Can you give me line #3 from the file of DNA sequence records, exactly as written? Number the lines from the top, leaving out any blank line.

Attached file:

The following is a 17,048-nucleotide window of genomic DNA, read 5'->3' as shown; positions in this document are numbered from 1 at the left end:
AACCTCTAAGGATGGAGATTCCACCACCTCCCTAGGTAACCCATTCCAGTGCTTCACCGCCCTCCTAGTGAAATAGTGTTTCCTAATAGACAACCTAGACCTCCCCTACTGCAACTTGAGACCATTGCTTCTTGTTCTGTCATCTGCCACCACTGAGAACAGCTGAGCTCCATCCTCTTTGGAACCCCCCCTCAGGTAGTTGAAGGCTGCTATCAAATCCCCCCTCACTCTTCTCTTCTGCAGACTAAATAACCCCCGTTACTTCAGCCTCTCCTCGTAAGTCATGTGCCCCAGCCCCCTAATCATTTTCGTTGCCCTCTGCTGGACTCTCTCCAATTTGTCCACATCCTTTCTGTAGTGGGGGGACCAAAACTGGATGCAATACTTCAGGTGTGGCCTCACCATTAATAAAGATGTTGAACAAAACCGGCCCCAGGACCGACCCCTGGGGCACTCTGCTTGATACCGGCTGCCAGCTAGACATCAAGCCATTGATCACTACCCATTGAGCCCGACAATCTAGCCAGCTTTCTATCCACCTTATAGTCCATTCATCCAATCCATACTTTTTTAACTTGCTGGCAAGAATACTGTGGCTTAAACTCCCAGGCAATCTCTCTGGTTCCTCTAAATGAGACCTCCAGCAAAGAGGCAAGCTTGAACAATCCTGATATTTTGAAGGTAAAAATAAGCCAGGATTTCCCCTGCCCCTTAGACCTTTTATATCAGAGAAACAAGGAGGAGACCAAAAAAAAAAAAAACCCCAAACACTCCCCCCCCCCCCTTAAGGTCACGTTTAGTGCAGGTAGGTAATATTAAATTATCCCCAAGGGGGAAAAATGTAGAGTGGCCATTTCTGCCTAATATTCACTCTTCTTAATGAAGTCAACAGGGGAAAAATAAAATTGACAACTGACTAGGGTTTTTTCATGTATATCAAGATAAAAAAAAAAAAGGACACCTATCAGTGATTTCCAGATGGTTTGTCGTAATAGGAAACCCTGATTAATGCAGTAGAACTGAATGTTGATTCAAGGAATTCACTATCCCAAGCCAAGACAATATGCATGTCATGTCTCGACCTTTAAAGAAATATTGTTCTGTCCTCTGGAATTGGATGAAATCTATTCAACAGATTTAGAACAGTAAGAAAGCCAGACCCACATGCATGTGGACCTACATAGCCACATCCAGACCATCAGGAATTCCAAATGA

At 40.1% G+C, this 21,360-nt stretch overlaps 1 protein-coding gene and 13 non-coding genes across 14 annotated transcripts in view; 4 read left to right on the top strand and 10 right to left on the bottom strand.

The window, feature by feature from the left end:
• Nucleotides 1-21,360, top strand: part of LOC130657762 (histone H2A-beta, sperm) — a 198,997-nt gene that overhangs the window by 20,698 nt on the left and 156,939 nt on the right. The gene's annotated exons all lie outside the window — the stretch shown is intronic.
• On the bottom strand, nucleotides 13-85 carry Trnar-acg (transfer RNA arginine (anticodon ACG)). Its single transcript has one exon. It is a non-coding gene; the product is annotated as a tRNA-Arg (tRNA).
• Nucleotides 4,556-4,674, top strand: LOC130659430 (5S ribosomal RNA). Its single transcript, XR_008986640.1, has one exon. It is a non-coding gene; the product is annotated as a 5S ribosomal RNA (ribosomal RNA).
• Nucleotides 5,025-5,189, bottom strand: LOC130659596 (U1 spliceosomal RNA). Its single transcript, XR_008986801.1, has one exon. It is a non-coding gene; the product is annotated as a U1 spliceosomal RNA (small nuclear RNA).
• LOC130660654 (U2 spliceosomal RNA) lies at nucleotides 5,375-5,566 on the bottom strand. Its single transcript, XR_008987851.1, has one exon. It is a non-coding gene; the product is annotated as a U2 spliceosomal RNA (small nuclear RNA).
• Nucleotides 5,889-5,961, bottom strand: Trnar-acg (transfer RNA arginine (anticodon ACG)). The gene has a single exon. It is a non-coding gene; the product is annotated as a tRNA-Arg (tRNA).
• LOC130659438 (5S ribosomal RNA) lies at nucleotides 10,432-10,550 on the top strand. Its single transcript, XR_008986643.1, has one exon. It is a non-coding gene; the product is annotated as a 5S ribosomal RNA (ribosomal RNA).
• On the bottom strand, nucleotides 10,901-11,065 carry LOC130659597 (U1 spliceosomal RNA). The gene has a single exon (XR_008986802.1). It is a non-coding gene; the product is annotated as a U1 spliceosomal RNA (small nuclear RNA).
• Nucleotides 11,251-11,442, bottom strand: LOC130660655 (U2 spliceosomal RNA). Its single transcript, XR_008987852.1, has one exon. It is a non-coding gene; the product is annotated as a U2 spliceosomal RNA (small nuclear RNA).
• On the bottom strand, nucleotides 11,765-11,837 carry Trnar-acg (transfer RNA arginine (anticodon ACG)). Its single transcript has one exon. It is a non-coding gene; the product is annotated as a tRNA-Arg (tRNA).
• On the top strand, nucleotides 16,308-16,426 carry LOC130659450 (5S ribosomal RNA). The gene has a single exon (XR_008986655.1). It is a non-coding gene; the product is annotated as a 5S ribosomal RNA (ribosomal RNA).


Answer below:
At 40.1% G+C, this 21,360-nt stretch overlaps 1 protein-coding gene and 13 non-coding genes across 14 annotated transcripts in view; 4 read left to right on the top strand and 10 right to left on the bottom strand.